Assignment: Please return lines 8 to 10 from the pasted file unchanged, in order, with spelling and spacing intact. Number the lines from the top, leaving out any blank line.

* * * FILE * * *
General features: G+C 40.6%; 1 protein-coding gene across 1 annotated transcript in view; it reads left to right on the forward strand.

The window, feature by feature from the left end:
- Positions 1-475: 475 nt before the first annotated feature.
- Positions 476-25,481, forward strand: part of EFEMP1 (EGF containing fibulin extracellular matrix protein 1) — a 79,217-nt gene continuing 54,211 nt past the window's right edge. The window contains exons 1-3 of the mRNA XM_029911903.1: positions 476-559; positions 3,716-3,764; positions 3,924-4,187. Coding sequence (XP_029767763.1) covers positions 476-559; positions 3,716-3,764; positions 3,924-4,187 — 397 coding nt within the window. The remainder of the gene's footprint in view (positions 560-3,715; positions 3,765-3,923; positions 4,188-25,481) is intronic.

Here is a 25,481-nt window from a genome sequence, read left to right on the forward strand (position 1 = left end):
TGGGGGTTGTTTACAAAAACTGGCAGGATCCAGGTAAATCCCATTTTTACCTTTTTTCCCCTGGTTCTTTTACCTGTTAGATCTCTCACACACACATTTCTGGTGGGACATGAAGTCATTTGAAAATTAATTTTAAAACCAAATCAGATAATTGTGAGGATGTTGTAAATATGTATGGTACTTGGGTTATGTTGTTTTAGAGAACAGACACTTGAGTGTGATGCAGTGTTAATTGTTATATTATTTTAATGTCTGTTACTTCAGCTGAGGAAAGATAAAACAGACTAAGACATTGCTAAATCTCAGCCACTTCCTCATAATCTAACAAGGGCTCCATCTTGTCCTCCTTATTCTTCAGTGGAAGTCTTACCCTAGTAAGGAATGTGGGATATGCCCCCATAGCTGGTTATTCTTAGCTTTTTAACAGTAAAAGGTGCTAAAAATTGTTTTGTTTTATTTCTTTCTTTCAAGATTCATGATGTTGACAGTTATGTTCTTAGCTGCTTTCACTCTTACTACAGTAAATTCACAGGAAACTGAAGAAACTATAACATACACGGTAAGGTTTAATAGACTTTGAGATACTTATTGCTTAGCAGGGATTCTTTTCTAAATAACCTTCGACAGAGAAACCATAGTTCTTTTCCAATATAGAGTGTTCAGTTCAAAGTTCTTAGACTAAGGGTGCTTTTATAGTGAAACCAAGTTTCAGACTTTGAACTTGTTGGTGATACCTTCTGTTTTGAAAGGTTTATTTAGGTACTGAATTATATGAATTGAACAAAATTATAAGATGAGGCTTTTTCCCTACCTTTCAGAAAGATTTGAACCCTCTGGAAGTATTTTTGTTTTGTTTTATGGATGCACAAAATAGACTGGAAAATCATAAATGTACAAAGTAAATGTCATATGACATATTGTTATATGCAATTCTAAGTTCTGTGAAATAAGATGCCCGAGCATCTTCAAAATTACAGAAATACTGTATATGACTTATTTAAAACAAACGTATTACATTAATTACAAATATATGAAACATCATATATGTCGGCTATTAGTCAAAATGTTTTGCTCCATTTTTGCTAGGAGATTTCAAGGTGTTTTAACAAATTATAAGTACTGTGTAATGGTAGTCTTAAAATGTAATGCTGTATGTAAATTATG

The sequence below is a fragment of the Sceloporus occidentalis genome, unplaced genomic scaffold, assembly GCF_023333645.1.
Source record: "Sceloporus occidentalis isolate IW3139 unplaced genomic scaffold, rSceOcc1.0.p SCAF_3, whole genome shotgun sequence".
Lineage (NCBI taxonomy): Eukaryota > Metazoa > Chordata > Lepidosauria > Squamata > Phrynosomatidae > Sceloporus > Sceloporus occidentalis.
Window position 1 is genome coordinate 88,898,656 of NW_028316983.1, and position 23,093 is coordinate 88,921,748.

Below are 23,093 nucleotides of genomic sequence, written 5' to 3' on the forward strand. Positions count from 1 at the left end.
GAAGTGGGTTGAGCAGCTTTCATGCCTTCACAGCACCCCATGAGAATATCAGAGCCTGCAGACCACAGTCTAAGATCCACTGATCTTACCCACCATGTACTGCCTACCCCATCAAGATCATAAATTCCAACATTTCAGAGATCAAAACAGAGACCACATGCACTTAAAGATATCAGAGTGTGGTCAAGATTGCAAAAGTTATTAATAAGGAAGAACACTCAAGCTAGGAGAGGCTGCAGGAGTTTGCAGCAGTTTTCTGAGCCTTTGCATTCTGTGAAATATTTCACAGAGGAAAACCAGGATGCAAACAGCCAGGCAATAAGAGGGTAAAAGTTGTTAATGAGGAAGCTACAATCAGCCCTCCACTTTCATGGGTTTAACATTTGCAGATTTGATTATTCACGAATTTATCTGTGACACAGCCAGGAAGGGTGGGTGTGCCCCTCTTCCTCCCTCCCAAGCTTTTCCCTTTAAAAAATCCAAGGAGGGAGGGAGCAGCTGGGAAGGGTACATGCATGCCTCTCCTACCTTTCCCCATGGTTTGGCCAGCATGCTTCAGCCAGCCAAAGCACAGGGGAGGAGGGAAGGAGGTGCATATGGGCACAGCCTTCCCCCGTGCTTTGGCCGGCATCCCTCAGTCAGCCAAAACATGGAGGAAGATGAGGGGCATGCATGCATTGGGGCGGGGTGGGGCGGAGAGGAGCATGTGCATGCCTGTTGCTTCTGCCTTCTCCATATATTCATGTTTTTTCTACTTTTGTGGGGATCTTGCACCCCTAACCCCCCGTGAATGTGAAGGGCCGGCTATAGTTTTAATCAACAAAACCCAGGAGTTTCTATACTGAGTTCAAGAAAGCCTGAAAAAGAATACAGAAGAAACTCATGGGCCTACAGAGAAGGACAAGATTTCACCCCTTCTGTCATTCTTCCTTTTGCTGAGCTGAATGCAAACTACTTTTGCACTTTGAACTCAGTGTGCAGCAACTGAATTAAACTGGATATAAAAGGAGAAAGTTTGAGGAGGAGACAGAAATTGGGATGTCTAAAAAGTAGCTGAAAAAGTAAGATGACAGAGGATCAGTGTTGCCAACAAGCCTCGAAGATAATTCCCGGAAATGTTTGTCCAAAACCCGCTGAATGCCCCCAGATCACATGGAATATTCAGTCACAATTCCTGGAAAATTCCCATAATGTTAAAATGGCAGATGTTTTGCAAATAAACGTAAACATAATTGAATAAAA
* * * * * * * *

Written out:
Source record: "Sceloporus occidentalis isolate IW3139 unplaced genomic scaffold, rSceOcc1.0.p SCAF_3, whole genome shotgun sequence".
Lineage (NCBI taxonomy): Eukaryota > Metazoa > Chordata > Lepidosauria > Squamata > Phrynosomatidae > Sceloporus > Sceloporus occidentalis.
Window position 1 is genome coordinate 88,898,656 of NW_028316983.1, and position 23,093 is coordinate 88,921,748.